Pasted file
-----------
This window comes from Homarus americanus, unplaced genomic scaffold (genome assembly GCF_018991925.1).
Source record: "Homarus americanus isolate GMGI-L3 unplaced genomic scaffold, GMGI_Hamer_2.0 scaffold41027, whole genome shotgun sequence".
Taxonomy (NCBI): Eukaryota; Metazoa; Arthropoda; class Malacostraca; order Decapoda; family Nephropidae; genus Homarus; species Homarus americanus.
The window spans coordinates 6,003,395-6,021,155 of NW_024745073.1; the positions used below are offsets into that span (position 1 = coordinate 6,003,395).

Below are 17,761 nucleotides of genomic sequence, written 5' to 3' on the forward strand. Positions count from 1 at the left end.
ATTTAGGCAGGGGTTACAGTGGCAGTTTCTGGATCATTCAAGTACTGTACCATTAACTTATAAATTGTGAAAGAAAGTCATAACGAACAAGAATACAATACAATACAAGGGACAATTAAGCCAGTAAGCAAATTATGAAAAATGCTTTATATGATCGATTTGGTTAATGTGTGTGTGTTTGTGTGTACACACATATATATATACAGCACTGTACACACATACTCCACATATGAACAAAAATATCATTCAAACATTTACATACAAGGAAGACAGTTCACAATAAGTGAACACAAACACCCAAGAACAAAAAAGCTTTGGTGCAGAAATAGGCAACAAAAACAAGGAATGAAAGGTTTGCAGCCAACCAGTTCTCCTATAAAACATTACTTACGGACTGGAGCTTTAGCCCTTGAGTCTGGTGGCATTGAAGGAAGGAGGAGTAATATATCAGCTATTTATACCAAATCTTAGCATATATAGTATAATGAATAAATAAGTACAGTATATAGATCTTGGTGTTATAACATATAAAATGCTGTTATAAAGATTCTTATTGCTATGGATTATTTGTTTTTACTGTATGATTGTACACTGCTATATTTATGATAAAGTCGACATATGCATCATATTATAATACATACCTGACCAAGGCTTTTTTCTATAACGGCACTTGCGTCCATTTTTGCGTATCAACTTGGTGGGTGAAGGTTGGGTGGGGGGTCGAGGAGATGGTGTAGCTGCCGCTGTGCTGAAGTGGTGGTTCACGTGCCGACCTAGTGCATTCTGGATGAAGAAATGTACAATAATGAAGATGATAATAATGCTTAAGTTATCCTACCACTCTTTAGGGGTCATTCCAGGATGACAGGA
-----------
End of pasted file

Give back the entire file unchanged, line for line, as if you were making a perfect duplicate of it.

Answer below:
This window comes from Homarus americanus, unplaced genomic scaffold (genome assembly GCF_018991925.1).
Source record: "Homarus americanus isolate GMGI-L3 unplaced genomic scaffold, GMGI_Hamer_2.0 scaffold41027, whole genome shotgun sequence".
Taxonomy (NCBI): Eukaryota; Metazoa; Arthropoda; class Malacostraca; order Decapoda; family Nephropidae; genus Homarus; species Homarus americanus.
The window spans coordinates 6,003,395-6,021,155 of NW_024745073.1; the positions used below are offsets into that span (position 1 = coordinate 6,003,395).

Below are 17,761 nucleotides of genomic sequence, written 5' to 3' on the forward strand. Positions count from 1 at the left end.
ATTTAGGCAGGGGTTACAGTGGCAGTTTCTGGATCATTCAAGTACTGTACCATTAACTTATAAATTGTGAAAGAAAGTCATAACGAACAAGAATACAATACAATACAAGGGACAATTAAGCCAGTAAGCAAATTATGAAAAATGCTTTATATGATCGATTTGGTTAATGTGTGTGTGTTTGTGTGTACACACATATATATATACAGCACTGTACACACATACTCCACATATGAACAAAAATATCATTCAAACATTTACATACAAGGAAGACAGTTCACAATAAGTGAACACAAACACCCAAGAACAAAAAAGCTTTGGTGCAGAAATAGGCAACAAAAACAAGGAATGAAAGGTTTGCAGCCAACCAGTTCTCCTATAAAACATTACTTACGGACTGGAGCTTTAGCCCTTGAGTCTGGTGGCATTGAAGGAAGGAGGAGTAATATATCAGCTATTTATACCAAATCTTAGCATATATAGTATAATGAATAAATAAGTACAGTATATAGATCTTGGTGTTATAACATATAAAATGCTGTTATAAAGATTCTTATTGCTATGGATTATTTGTTTTTACTGTATGATTGTACACTGCTATATTTATGATAAAGTCGACATATGCATCATATTATAATACATACCTGACCAAGGCTTTTTTCTATAACGGCACTTGCGTCCATTTTTGCGTATCAACTTGGTGGGTGAAGGTTGGGTGGGGGGTCGAGGAGATGGTGTAGCTGCCGCTGTGCTGAAGTGGTGGTTCACGTGCCGACCTAGTGCATTCTGGATGAAGAAATGTACAATAATGAAGATGATAATAATGCTTAAGTTATCCTACCACTCTTTAGGGGTCATTCCAGGATGACAGGA